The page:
Parts Known: Remembering Lagos

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They say environment matters when it comes to raising kids. Watching Anthony Bourdain’s reporting on Lagos, Nigeria on his show, Parts Unknown, earlier this week, I couldn’t be more proud of the environment that I was raised in. Where an untrained eye might only see the dust and grime of busy bustling Lagos, I was reminded of the grit and stubborn optimism that characterizes the Nigerian spirit. In Lagos, where there is a will there is a way indeed and everything around you sets that hope ablaze.

Bourdain summarizes his experience this way: “The government ain’t going to do it for you. Nobody is going to do it for you. It’s very much do-it-yourself place that inspires a real innovative spirit that’s quite extraordinary particularly in the tech sector. You know, you see kids from the countryside who never finished high school. Who with their own tools in the street will pull apart your iPhone and put it back together. It’s an extraordinary thing.”

Of course this way of life is not without it’s flaws. Sometimes it gives birth to strong individuals that think about their wellbeing over the communal one as it is largely the case with Nigeria.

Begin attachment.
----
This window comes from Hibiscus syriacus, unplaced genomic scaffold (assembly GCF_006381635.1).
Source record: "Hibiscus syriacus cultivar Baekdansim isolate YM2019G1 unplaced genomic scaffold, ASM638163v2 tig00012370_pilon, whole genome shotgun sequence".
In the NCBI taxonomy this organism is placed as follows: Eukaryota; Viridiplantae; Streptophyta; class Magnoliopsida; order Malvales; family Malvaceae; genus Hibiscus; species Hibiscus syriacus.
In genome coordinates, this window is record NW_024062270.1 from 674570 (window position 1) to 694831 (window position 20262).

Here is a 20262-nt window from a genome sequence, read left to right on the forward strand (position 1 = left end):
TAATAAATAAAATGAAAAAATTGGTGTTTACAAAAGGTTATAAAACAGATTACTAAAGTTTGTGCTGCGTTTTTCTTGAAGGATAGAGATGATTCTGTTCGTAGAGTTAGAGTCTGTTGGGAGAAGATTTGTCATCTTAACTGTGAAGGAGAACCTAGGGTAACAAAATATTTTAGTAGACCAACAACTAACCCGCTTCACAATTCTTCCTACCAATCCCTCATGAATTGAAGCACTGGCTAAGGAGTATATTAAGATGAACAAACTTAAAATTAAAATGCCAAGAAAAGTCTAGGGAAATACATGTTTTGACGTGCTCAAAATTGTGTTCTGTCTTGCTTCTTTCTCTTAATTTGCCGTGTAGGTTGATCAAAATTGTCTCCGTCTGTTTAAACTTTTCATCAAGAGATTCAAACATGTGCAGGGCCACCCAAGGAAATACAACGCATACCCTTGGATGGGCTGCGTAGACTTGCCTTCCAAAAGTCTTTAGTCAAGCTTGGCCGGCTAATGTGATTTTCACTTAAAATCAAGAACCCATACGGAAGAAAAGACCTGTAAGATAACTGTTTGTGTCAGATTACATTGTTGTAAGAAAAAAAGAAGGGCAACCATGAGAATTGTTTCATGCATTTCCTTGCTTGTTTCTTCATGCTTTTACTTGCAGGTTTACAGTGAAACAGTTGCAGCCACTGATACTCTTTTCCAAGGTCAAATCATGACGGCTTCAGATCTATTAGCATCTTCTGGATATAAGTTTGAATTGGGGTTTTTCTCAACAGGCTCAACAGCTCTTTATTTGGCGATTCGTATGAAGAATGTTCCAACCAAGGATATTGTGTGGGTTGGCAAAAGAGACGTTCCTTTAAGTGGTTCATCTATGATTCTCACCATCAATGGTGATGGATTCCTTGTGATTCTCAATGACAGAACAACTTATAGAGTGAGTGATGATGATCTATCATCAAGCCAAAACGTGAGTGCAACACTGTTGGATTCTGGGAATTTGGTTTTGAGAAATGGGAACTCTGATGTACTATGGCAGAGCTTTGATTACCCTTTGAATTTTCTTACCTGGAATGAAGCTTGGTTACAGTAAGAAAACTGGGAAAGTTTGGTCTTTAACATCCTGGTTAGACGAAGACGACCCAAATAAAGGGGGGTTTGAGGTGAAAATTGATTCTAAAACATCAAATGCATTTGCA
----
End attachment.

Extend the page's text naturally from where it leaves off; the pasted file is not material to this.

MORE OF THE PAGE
However, the positives are undeniable and I found myself thinking and hoping I can pass on the joys of the Nigerian spirit to my kids who are growing up many miles away from those brutal, exuberant, dusty, hopeful Lagos streets.

In trying to deconstruct my experience, I am reminded of the independence I enjoyed as early as 5yrs old to explore and contribute to my household in meaningful ways; The rigor of my education and the heavy expectations my parents placed on me to be engaged and successful in my learning; The love and pride with which my community celebrated every bit of success I had while simultaneously reminding me not to be complacent;  Lastly, the magic was in the way every adult in my community took their role in co-raising me seriously. They did not let me off the hook when my parents weren’t watching and they took the time to tell me stories and teach me life lessons that only come with experience.

It was a wonderful way to grow up and the person I am because of it, is a wonderful way to be. It will be my joy to share to extend these gifts to my girls.

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